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Lung Volume Reduction Surgery for Patients with Emphysema

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Thoracic Surgery

Dr. James Maloney, UW Health thoracic surgeonMore than 12 million Americans suffer from chronic obstructive pulmonary (lung) disease (COPD). Currently COPD is the third leading cause of death in the United States, and also causes long-term disability. Emphysema, a form of COPD, is a progressive disease most often associated with smoking.

 

Thoracic surgeons at the University of Wisconsin Hospital and Clinics offer treatment and hope to some patients with severe emphysema through Lung Volume Reduction Surgery (LVRS), one of the few treatment options available for these patients.

 

Many people who suffer from emphysema have some portions of their lungs that are more affected than others.

 

During LVRS, surgeons remove small pieces of damaged lung tissue (about 20 to 30 percent in each lung), thereby reducing the lung size and allowing the remaining lung and surrounding muscles to work more efficiently. While LVRS does not cure emphysema, it can improve breathing, overall quality of life and provide an alternative to lung transplantation for appropriate candidates.

 

UW Health surgeons have been performing LVRS with good to excellent results for the past ten years, making UW Hospital one of the highest volume centers for LVRS nationally. James Maloney, MD, a UW Health thoracic surgeon explains, "LVRS is not widely performed because a patient must meet a very specific set of requirements to be eligible, and it is extremely important it is offered to patients who are most likely to benefit from surgery and are at lower risk for complications."

 

Who is a candidate for LVRS?

 

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Effectiveness of LVRS depends on the location or size of the diseased lung tissue as well as the patient's ability to exercise and survive surgery. Generally patients who are good candidates for LVRS are:

  • Younger than 75 years old
  • Have stopped smoking for six months or longer
  • Have severe shortness of breath even after medical management

A series of tests is performed to determine if a patient is a candidate for LVRS. These tests include: chest X-ray, pulmonary function tests, arterial blood gas, high resolution CT scan, oxygen titration, six-minute walk, cardiopulmonary exercise test, cardiac stress test and lung perfusion scan.

 

Prior to surgery, patients must complete 12 weeks of pulmonary rehabilitation, and then another six weeks after surgery. Components of rehabilitation include an assessment phase, training phase which includes exercise and evaluation as well as the development and achievement of personal goals for nutrition, smoking cessation, physical activity, weight loss and stress reduction and a follow-up phase.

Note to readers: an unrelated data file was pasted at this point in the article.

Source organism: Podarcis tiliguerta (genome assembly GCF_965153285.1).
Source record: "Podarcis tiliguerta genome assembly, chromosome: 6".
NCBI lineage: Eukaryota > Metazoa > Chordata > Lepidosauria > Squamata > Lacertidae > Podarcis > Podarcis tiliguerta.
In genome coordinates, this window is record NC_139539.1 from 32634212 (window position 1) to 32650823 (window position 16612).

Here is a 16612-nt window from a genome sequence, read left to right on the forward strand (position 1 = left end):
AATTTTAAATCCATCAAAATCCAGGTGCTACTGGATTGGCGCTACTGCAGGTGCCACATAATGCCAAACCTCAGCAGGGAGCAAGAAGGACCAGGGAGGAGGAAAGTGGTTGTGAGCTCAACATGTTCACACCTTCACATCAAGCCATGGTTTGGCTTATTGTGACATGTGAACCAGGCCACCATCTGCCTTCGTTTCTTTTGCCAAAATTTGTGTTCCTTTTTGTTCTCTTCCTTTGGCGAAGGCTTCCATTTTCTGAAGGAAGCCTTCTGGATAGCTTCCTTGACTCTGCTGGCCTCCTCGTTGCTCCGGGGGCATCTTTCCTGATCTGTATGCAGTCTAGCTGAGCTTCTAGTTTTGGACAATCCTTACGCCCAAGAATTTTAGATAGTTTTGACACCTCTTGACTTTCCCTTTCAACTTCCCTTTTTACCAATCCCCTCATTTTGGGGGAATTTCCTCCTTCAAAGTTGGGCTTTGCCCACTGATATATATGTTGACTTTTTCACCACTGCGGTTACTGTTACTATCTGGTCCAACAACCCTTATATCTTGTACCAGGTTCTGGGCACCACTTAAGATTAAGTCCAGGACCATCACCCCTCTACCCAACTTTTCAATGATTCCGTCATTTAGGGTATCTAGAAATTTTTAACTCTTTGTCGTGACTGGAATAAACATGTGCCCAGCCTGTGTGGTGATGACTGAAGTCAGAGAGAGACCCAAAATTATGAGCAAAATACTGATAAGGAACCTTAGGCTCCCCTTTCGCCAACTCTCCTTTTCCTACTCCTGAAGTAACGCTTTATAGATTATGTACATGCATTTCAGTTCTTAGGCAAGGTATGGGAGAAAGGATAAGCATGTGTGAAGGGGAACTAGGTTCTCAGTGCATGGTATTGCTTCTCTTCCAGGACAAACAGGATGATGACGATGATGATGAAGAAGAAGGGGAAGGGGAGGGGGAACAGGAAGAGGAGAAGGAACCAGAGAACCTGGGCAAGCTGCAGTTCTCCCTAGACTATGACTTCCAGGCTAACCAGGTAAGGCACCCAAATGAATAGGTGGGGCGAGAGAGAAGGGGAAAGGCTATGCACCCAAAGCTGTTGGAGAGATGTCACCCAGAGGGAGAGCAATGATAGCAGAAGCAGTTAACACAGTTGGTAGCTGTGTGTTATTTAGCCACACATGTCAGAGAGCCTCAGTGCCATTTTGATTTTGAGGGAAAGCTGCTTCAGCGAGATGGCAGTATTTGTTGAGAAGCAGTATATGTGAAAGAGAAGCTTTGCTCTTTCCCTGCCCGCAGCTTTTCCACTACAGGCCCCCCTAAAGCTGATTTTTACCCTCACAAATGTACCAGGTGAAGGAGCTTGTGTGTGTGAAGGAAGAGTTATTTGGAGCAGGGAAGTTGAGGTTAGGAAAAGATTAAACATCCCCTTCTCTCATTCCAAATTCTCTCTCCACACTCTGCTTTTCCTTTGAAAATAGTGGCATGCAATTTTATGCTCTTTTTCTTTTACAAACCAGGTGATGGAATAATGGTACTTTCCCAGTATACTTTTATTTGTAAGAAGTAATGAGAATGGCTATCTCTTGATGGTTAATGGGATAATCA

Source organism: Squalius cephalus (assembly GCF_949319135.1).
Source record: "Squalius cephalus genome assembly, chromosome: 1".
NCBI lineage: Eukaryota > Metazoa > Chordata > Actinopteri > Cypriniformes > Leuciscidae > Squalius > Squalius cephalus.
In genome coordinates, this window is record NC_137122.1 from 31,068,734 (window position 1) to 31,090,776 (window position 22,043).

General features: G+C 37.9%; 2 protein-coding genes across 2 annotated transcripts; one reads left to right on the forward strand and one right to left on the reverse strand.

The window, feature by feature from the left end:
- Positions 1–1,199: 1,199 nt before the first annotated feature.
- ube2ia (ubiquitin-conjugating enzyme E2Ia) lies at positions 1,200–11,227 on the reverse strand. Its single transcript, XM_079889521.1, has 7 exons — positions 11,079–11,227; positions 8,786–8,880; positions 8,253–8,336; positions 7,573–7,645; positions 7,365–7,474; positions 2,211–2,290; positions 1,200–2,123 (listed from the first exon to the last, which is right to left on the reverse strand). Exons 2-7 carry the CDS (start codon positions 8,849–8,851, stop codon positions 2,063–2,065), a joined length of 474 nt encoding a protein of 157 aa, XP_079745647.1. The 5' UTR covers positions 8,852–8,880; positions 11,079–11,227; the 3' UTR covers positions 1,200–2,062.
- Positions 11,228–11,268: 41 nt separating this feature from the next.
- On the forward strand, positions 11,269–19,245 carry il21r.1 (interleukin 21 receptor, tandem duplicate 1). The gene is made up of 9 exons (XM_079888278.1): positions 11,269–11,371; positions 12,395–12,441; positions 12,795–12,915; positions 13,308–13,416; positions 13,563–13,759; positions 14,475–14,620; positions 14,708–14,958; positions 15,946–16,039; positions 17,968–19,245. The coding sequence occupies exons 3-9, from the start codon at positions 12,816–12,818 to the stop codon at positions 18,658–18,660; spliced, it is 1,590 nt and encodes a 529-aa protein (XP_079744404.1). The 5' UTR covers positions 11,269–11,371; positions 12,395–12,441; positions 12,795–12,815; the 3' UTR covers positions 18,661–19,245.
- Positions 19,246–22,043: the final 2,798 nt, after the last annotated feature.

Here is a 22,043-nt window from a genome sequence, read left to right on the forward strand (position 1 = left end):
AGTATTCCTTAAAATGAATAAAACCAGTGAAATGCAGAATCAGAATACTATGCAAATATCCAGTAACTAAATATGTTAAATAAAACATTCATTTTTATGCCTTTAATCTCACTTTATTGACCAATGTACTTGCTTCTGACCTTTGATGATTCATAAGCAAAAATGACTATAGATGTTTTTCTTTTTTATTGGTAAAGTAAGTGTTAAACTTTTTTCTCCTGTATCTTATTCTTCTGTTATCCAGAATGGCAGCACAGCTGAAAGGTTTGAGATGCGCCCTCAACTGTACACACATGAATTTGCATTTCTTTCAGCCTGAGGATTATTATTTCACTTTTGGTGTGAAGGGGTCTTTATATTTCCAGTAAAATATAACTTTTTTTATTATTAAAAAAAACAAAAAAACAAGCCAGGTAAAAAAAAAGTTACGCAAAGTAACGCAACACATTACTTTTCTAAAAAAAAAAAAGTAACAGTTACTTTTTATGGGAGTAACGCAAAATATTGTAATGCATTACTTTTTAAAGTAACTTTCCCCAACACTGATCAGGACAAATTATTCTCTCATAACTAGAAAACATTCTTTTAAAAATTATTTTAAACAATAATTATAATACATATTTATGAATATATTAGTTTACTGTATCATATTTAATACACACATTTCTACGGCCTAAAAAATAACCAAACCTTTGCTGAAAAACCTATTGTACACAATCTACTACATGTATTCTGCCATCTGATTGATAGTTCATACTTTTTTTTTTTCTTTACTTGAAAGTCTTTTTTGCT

How is LVRS performed?

 

There are three approaches for performing LVRS. According to Dr. Maloney, "There are no studies that have demonstrated an advantage of one particular approach in terms of length of stay or other outcomes." The minimally invasive approach does seem to get patients back to the previous level of activity, including pulmonary rehabilitation, more quickly. As bilateral volume reduction is preferred, the process is then repeated on the contralateral side. There are some patients who have unilateral LVRS or the procedures are staged with time in between.

  • Video-Assisted Thoracoscopy: The minimally invasive video-assisted Thorascoscopy (VATS) is the preferred LVRS procedure at our institution. A VATS procedure uses three or four small incisions (1-2 cm) made on both sides of the chest, between the ribs. A small camera is placed through one of the incisions to allow the surgeon to see the lungs. A stapler and grasper are then inserted into the other incisions to remove the most damaged area of the lung.
  • Thoracotomy: In this approach, the surgeon makes a larger incision (5-12 inches long) between the ribs. Ribs are separated (not broken) so the surgeon can view the lungs. If both lungs require surgery, two incisions are made.
  • Median Sternotomy: In this approach a midline incision is made in the front of the chest. The sternum is divided to expose the lung cavities. Both sides can be addressed with this approach through one incision.

Recovery for LVRS

 

Time for recovery will vary between patients. Though many see an immediate change, the ultimate benefit might not be seen for three months, as measured by pulmonary function testing.

 

Ultimately, patients who experience success with the LVRS procedure and rehabilitation will have reduced symptoms, greater tolerance for exercise and ability to complete daily activities, improved quality of life and reduced health care costs. Long term follow-up of the NETT showed that five year survival was improved in appropriately selected patients undergoing surgery as compared to a matched group medically managed.

 

The number of volume reduction surgeries is limited as they must be performed in CMS or transplant approved programs. Across the country, only approximately 118 LVRS procedures were performed last year, with 10 of them occurring locally in Madison. "Though LVRS is not for all emphysema patients," says Maloney, "we see good to excellent results in 80 to 85 percent of the patients who do receive the procedure."